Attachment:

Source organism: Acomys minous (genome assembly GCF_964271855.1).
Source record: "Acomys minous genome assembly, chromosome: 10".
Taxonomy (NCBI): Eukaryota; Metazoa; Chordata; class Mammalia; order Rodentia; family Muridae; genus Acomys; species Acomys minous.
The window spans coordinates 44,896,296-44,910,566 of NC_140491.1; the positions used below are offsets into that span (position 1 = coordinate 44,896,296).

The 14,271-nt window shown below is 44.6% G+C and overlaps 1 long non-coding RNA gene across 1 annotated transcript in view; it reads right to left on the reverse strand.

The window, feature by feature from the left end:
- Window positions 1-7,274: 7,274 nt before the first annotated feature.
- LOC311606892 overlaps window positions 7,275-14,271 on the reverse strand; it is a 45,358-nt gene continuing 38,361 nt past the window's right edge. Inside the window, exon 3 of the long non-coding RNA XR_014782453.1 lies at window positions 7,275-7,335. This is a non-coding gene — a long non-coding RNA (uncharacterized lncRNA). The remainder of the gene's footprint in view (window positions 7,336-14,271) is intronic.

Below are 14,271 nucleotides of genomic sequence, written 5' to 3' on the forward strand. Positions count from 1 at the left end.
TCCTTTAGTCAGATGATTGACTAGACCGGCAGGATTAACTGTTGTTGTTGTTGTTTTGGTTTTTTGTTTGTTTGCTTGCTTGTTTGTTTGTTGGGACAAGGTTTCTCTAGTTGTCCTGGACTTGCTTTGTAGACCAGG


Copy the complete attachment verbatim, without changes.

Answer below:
Source organism: Acomys minous (genome assembly GCF_964271855.1).
Source record: "Acomys minous genome assembly, chromosome: 10".
Taxonomy (NCBI): Eukaryota; Metazoa; Chordata; class Mammalia; order Rodentia; family Muridae; genus Acomys; species Acomys minous.
The window spans coordinates 44,896,296-44,910,566 of NC_140491.1; the positions used below are offsets into that span (position 1 = coordinate 44,896,296).

The 14,271-nt window shown below is 44.6% G+C and overlaps 1 long non-coding RNA gene across 1 annotated transcript in view; it reads right to left on the reverse strand.

The window, feature by feature from the left end:
- Window positions 1-7,274: 7,274 nt before the first annotated feature.
- LOC311606892 overlaps window positions 7,275-14,271 on the reverse strand; it is a 45,358-nt gene continuing 38,361 nt past the window's right edge. Inside the window, exon 3 of the long non-coding RNA XR_014782453.1 lies at window positions 7,275-7,335. This is a non-coding gene — a long non-coding RNA (uncharacterized lncRNA). The remainder of the gene's footprint in view (window positions 7,336-14,271) is intronic.

Below are 14,271 nucleotides of genomic sequence, written 5' to 3' on the forward strand. Positions count from 1 at the left end.
TCCTTTAGTCAGATGATTGACTAGACCGGCAGGATTAACTGTTGTTGTTGTTGTTTTGGTTTTTTGTTTGTTTGCTTGCTTGTTTGTTTGTTGGGACAAGGTTTCTCTAGTTGTCCTGGACTTGCTTTGTAGACCAGG